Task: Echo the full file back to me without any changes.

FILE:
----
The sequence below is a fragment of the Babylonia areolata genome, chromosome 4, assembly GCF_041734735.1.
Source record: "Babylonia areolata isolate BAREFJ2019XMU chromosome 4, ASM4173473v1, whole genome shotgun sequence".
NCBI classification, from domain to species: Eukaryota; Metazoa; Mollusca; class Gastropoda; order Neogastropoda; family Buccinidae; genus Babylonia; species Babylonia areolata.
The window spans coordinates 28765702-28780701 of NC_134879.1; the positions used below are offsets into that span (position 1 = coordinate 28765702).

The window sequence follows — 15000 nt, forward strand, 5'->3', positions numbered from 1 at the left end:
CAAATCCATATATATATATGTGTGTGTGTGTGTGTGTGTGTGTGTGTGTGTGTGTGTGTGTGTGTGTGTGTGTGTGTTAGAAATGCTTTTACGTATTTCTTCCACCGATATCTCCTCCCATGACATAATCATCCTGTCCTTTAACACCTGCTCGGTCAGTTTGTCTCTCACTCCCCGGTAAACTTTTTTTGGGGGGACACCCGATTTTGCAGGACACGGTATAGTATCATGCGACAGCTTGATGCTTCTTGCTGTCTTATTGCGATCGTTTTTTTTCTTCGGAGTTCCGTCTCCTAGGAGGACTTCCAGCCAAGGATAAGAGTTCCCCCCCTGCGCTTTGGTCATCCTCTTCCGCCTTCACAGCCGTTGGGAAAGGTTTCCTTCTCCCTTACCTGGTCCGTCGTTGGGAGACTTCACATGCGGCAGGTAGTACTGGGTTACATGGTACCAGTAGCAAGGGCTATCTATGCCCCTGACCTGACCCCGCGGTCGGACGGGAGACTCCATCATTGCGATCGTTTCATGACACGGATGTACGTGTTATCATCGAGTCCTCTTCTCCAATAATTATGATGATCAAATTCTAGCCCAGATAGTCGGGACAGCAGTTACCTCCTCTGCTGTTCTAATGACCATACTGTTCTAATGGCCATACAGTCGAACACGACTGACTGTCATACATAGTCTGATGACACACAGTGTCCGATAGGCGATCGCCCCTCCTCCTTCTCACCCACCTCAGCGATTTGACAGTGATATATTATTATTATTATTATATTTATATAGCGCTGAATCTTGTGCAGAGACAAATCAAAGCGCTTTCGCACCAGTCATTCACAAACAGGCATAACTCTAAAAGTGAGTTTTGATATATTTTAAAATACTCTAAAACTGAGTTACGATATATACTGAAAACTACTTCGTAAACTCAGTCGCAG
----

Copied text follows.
The sequence below is a fragment of the Babylonia areolata genome, chromosome 4, assembly GCF_041734735.1.
Source record: "Babylonia areolata isolate BAREFJ2019XMU chromosome 4, ASM4173473v1, whole genome shotgun sequence".
NCBI classification, from domain to species: Eukaryota; Metazoa; Mollusca; class Gastropoda; order Neogastropoda; family Buccinidae; genus Babylonia; species Babylonia areolata.
The window spans coordinates 28765702-28780701 of NC_134879.1; the positions used below are offsets into that span (position 1 = coordinate 28765702).

The window sequence follows — 15000 nt, forward strand, 5'->3', positions numbered from 1 at the left end:
CAAATCCATATATATATATGTGTGTGTGTGTGTGTGTGTGTGTGTGTGTGTGTGTGTGTGTGTGTGTGTGTGTGTGTTAGAAATGCTTTTACGTATTTCTTCCACCGATATCTCCTCCCATGACATAATCATCCTGTCCTTTAACACCTGCTCGGTCAGTTTGTCTCTCACTCCCCGGTAAACTTTTTTTGGGGGGACACCCGATTTTGCAGGACACGGTATAGTATCATGCGACAGCTTGATGCTTCTTGCTGTCTTATTGCGATCGTTTTTTTTCTTCGGAGTTCCGTCTCCTAGGAGGACTTCCAGCCAAGGATAAGAGTTCCCCCCCTGCGCTTTGGTCATCCTCTTCCGCCTTCACAGCCGTTGGGAAAGGTTTCCTTCTCCCTTACCTGGTCCGTCGTTGGGAGACTTCACATGCGGCAGGTAGTACTGGGTTACATGGTACCAGTAGCAAGGGCTATCTATGCCCCTGACCTGACCCCGCGGTCGGACGGGAGACTCCATCATTGCGATCGTTTCATGACACGGATGTACGTGTTATCATCGAGTCCTCTTCTCCAATAATTATGATGATCAAATTCTAGCCCAGATAGTCGGGACAGCAGTTACCTCCTCTGCTGTTCTAATGACCATACTGTTCTAATGGCCATACAGTCGAACACGACTGACTGTCATACATAGTCTGATGACACACAGTGTCCGATAGGCGATCGCCCCTCCTCCTTCTCACCCACCTCAGCGATTTGACAGTGATATATTATTATTATTATTATATTTATATAGCGCTGAATCTTGTGCAGAGACAAATCAAAGCGCTTTCGCACCAGTCATTCACAAACAGGCATAACTCTAAAAGTGAGTTTTGATATATTTTAAAATACTCTAAAACTGAGTTACGATATATACTGAAAACTACTTCGTAAACTCAGTCGCAG